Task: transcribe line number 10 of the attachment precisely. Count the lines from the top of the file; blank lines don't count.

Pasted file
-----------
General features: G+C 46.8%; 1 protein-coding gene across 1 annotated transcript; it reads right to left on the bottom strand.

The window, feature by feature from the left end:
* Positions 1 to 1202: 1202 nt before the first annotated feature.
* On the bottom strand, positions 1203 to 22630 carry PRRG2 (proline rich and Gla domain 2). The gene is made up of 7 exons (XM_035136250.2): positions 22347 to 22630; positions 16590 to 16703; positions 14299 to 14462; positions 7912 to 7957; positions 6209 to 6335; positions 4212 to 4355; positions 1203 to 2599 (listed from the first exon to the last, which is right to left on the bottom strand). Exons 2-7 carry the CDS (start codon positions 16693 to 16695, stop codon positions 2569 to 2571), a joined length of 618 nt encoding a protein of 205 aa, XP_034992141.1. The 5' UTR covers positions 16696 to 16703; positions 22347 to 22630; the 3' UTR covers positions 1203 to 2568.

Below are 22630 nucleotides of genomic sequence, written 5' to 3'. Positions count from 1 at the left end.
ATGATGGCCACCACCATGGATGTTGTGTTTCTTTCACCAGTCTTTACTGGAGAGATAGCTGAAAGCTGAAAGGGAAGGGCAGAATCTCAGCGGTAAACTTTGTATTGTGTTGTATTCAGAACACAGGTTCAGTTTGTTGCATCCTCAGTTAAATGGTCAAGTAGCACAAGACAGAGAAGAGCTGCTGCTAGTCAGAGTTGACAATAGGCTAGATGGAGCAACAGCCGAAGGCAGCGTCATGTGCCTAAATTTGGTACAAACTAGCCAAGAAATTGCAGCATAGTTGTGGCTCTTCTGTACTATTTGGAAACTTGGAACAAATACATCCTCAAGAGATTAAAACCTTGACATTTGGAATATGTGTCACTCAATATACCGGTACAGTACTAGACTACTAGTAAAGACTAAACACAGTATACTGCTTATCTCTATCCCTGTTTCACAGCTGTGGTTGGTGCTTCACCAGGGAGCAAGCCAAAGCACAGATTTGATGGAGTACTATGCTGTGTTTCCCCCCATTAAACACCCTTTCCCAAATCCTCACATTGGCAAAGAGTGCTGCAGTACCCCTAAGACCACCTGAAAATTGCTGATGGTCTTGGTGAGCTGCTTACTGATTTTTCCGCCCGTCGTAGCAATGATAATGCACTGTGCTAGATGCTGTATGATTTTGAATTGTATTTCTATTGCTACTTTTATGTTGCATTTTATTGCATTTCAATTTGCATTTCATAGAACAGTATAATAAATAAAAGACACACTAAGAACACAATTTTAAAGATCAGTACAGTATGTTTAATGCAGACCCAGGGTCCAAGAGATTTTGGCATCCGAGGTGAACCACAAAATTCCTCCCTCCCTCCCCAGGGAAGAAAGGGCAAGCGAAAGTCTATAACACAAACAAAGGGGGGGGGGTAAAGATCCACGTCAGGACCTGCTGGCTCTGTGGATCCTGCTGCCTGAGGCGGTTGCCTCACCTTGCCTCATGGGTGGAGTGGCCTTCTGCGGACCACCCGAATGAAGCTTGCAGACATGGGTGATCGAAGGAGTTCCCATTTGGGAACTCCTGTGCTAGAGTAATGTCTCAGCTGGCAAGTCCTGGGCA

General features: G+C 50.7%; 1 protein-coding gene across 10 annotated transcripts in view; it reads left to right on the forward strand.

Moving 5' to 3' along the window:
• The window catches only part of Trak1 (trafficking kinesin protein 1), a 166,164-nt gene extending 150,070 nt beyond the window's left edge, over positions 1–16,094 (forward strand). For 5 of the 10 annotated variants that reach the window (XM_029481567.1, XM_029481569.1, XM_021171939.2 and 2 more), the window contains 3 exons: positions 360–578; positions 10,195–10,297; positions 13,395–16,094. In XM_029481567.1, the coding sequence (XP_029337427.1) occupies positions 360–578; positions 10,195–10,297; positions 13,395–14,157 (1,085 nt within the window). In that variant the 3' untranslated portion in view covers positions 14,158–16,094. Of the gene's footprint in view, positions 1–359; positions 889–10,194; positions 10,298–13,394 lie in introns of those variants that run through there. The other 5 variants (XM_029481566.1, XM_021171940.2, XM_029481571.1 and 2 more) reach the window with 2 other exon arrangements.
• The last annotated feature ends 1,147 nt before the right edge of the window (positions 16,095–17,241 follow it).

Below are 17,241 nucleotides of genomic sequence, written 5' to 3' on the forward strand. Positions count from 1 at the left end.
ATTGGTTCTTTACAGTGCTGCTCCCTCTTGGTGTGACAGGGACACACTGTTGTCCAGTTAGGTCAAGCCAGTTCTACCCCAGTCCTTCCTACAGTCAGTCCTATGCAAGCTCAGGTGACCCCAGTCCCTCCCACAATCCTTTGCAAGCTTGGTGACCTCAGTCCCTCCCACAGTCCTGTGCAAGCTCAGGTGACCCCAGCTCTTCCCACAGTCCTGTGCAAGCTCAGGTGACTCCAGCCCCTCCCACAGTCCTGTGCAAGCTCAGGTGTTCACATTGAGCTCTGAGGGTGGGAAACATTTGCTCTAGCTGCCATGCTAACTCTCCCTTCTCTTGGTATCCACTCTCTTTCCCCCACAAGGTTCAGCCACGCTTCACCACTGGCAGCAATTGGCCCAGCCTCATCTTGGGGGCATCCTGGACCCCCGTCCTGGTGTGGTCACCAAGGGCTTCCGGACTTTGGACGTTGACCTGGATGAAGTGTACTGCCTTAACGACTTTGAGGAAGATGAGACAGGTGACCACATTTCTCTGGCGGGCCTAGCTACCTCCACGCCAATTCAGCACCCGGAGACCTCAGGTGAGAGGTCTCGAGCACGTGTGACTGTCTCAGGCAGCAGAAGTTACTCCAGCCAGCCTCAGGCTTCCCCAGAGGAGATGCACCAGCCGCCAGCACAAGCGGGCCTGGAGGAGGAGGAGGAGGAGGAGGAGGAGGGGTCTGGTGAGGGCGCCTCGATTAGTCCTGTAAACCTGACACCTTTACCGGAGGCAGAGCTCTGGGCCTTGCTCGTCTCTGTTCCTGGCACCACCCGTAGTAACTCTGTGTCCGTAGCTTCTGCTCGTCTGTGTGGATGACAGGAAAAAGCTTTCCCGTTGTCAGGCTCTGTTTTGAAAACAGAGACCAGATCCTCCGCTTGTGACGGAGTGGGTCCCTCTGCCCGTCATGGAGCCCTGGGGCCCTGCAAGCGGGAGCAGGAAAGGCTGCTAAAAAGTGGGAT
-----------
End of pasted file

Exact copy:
• The last annotated feature ends 1,147 nt before the right edge of the window (positions 16,095–17,241 follow it).